A look at What’s Happening in the Village after first six months of 2020
It’s time to send you the quarterly What’s Happening in Hot Springs Village package of information about our community. You can open it by clicking here.
Some items of note you’ll find in the package:
• The POA had $10.4 million cash in the bank on June 30, up from $7.8 million on the same date last year. The $2.6-million increase is from the $3.1 million federal Paycheck Protection Program grant. Without the federal funding, cash would be down $420,000 because the pandemic has curtailed amenity revenue.
• Net revenue in the first six months is $100,000 behind last year, but $1.2-million under budget. Remember: This POA board has been pulling its hair out over the poor budgeting in recent years.
• The POA has tightened spending. Operations spending is $600,000 below last year and $1.6 million under budget.
• Capital spending also is below budget as maintenance of things like roads and buildings has been put off.
• The biggest financial burden the POA shoulders is the 11,490 unproductive lots, now 33.7 percent of all our lots. 7,985 lot owners are 61 days or more past due to paying their assessments. 3,505 other lots are in the POA inventory and not paying the assessment. The good news: Aggressive collection efforts reduced the money owed the POA by $748,310 from last year.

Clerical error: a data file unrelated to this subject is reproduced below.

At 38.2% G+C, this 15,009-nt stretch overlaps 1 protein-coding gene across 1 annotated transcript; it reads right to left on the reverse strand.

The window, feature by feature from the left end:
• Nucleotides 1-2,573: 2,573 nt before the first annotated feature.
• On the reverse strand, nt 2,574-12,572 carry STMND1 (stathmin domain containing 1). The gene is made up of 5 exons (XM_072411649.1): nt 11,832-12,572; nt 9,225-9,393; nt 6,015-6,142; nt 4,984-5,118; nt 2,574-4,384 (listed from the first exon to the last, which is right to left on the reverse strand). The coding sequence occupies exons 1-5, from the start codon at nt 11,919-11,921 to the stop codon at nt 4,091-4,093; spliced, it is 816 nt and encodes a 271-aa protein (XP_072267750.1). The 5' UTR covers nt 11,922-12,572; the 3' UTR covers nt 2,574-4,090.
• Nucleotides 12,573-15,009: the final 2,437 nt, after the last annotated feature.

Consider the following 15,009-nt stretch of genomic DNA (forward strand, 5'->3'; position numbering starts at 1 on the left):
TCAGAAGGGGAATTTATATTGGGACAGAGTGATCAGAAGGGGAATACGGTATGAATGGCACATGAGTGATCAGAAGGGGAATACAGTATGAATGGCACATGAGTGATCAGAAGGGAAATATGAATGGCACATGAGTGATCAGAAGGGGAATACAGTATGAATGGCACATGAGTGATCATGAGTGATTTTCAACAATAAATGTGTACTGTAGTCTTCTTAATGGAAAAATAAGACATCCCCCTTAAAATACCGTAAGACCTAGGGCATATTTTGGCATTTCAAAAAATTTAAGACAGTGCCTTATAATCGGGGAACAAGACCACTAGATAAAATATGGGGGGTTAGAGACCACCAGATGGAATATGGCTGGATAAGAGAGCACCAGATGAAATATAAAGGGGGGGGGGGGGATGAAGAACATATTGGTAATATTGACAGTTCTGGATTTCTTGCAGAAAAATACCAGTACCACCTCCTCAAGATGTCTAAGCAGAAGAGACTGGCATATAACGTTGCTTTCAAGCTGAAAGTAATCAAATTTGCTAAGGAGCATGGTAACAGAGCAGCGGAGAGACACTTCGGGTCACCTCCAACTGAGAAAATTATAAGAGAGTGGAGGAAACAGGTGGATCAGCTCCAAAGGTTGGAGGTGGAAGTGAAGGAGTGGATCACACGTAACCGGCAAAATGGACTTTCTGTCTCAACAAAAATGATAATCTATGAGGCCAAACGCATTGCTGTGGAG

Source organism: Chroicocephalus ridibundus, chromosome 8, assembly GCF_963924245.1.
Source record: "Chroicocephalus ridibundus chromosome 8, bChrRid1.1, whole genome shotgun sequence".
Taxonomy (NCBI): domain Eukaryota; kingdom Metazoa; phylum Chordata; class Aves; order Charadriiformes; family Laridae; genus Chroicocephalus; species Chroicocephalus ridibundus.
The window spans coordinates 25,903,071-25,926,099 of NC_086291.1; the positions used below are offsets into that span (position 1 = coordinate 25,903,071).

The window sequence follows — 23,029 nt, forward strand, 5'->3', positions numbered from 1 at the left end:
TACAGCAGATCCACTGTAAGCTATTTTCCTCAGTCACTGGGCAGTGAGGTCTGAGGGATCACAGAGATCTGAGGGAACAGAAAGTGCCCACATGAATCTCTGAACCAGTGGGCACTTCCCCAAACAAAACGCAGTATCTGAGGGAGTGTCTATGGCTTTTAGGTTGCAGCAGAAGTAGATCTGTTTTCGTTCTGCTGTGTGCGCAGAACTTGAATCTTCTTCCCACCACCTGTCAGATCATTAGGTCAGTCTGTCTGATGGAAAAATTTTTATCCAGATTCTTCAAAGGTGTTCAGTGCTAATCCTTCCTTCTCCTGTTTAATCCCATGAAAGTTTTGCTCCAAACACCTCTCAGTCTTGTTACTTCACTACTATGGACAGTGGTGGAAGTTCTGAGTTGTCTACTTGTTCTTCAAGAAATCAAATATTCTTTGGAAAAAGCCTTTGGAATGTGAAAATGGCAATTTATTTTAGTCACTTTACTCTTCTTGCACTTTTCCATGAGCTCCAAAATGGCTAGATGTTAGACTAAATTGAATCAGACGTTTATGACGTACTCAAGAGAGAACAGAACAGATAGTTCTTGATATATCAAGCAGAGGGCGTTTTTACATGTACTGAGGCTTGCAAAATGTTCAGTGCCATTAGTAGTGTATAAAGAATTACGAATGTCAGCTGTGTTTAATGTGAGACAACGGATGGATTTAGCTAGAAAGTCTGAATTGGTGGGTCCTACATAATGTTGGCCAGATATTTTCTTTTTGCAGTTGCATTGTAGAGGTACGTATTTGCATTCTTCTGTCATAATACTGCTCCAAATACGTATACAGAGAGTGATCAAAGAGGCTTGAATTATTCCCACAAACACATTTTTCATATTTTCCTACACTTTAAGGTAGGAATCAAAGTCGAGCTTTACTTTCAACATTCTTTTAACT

• One of the biggest hits from the coronavirus pandemic has been at the Fitness Center. Attendance in the first six months fell to 31,346 from 65,173 in the same period last year, a drop of 51.2 percent.
• Golf rounds continue to decline, but revenue for each round played is up.
• Perhaps the most profitable POA operation is the RV park, with six-month revenue of $25,907 and a profit of $20,545, or 79.3 percent of revenue. There were 258-night visits in June, a record high.
Villagers have been clamoring for more transparency in POA finances. Dan Aylward, who volunteered to serve as treasurer for the last three months, delivered for you.
If you want to know how much a POA restaurant is making, how much revenue a particular golf course brought in, or how much it costs to maintain our fleet of vehicles, it’s all there. To see a copy of this month’s financial report, click here.
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Missing from this package are numbers showing how safe our community is.
I like to show this by comparing our crime stats to those of other cities and counties in Arkansas. Unfortunately, the state won’t release its 2019 report until next week.
When I get those numbers, I’ll pass them along and you’ll see what a good job Chief Ricky Middleton and our police department are doing.
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Yesterday I mistakenly said former POA treasurer Aylward would continue as chair of the Finance and Planning Committee. He’ll be a member of the committee. The committee charter says the treasurer – now Wayne Foltz – is chair. I apologize for the error.